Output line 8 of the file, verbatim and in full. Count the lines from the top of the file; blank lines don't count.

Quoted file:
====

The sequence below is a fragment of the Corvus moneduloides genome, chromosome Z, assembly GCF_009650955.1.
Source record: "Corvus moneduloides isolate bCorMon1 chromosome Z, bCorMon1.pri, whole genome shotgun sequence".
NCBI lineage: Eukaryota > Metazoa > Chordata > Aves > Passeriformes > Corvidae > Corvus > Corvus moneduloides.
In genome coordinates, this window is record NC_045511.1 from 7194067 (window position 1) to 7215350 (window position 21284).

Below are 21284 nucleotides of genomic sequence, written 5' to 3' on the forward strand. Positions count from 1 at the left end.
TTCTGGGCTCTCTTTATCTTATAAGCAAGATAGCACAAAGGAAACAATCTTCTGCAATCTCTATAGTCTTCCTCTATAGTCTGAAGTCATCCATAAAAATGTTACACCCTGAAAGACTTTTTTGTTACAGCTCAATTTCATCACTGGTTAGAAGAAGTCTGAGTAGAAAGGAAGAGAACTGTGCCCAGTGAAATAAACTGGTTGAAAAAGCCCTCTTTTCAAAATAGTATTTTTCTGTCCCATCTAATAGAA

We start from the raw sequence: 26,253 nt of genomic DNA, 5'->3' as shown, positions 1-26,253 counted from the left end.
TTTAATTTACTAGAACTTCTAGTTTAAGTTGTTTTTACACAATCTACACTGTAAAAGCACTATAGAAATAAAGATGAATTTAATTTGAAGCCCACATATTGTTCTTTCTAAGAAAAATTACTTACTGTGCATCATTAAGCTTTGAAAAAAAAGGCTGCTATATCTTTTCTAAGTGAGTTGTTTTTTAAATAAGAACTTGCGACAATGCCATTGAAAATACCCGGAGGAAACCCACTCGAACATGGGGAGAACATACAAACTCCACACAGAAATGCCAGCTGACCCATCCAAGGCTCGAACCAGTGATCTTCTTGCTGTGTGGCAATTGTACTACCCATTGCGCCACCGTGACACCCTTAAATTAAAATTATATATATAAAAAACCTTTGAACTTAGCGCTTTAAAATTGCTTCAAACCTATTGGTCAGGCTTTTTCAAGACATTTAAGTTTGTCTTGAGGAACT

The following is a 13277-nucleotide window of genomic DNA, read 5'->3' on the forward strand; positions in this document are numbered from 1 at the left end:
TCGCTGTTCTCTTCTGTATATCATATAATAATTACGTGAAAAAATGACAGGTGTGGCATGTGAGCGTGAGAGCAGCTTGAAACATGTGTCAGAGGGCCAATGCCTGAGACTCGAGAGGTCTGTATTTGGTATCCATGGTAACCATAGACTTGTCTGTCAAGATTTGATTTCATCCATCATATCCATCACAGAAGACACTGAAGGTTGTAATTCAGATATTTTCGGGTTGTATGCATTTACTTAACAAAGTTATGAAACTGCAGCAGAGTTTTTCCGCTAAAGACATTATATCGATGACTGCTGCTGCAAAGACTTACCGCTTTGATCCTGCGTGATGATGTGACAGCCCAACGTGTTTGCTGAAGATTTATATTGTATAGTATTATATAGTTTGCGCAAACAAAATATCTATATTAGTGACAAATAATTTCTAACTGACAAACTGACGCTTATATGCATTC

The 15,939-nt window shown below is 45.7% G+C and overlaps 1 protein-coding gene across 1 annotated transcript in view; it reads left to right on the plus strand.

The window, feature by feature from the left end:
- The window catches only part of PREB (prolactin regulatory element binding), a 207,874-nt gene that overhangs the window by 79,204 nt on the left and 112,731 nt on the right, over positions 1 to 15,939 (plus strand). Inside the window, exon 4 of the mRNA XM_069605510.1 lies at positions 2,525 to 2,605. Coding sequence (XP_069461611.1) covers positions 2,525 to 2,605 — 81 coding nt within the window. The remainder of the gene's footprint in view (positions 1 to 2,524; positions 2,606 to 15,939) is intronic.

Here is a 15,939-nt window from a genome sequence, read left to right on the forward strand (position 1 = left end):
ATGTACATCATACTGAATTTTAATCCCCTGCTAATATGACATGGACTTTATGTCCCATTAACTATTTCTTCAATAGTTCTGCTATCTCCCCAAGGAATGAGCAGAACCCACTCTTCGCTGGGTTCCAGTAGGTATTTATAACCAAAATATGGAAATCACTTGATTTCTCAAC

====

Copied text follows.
TTTAATTTACTAGAACTTCTAGTTTAAGTTGTTTTTACACAATCTACACTGTAAAAGCACTATAGAAATAAAGATGAATTTAATTTGAAGCCCACATATTGTTCTTTCTAAGAAAAATTACTTACTGTGCATCATTAAGCTTTGAAAAAAAAGGCTGCTATATCTTTTCTAAGTGAGTTGTTTTTTAAATAAGAACTTGCGACAATGCCATTGAAAATACCCGGAGGAAACCCACTCGAACATGGGGAGAACATACAAACTCCACACAGAAATGCCAGCTGACCCATCCAAGGCTCGAACCAGTGATCTTCTTGCTGTGTGGCAATTGTACTACCCATTGCGCCACCGTGACACCCTTAAATTAAAATTATATATATAAAAAACCTTTGAACTTAGCGCTTTAAAATTGCTTCAAACCTATTGGTCAGGCTTTTTCAAGACATTTAAGTTTGTCTTGAGGAACT